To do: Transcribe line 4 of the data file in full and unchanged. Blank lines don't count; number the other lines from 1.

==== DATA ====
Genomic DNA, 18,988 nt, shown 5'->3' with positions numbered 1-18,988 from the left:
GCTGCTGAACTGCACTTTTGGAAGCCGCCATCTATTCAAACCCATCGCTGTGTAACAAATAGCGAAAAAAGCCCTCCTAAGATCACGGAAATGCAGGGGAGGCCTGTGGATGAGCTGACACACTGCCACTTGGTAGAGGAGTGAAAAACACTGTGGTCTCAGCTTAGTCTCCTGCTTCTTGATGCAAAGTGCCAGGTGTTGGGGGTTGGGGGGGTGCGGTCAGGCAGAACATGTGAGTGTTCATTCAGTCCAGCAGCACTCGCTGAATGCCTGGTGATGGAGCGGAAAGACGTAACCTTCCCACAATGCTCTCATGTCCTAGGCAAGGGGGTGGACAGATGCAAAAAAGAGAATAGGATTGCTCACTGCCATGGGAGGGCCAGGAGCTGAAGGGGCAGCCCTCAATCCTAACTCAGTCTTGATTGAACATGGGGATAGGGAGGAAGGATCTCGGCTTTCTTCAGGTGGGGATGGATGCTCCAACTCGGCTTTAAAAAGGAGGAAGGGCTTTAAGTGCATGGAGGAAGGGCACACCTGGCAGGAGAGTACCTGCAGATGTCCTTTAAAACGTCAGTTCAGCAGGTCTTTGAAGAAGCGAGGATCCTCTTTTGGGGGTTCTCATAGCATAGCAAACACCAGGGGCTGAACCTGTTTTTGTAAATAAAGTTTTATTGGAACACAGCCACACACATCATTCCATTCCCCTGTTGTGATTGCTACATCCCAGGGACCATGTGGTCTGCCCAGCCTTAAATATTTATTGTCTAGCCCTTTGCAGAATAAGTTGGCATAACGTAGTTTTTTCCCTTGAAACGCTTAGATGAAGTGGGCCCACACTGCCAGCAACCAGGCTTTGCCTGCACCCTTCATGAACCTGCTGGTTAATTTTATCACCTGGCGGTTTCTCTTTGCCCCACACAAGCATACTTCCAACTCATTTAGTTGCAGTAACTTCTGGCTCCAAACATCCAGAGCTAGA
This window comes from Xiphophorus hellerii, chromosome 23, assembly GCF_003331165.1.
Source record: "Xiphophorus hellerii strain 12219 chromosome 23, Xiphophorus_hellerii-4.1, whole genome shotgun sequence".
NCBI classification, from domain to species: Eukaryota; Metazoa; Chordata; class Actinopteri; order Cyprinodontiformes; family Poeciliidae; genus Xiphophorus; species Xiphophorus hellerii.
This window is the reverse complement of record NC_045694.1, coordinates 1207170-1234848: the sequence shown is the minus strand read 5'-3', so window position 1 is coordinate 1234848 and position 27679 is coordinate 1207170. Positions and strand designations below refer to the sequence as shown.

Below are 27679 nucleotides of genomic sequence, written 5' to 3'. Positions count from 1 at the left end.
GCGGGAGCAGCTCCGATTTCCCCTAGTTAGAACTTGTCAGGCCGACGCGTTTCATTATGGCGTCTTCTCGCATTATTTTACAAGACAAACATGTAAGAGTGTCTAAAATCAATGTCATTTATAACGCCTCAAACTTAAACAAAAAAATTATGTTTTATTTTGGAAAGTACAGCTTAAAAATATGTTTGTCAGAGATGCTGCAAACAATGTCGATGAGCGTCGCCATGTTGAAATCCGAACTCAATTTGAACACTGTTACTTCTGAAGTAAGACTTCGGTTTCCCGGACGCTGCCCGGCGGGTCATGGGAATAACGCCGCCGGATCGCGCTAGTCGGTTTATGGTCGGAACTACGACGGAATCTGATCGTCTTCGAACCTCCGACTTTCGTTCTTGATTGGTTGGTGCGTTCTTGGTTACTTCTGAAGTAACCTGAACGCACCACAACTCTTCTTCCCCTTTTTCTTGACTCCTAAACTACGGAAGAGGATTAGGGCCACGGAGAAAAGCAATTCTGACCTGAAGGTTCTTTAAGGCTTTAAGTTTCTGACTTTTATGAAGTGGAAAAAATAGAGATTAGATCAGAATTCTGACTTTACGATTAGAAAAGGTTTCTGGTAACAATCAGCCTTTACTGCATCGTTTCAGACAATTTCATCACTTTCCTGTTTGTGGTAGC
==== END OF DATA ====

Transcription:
Source record: "Xiphophorus hellerii strain 12219 chromosome 23, Xiphophorus_hellerii-4.1, whole genome shotgun sequence".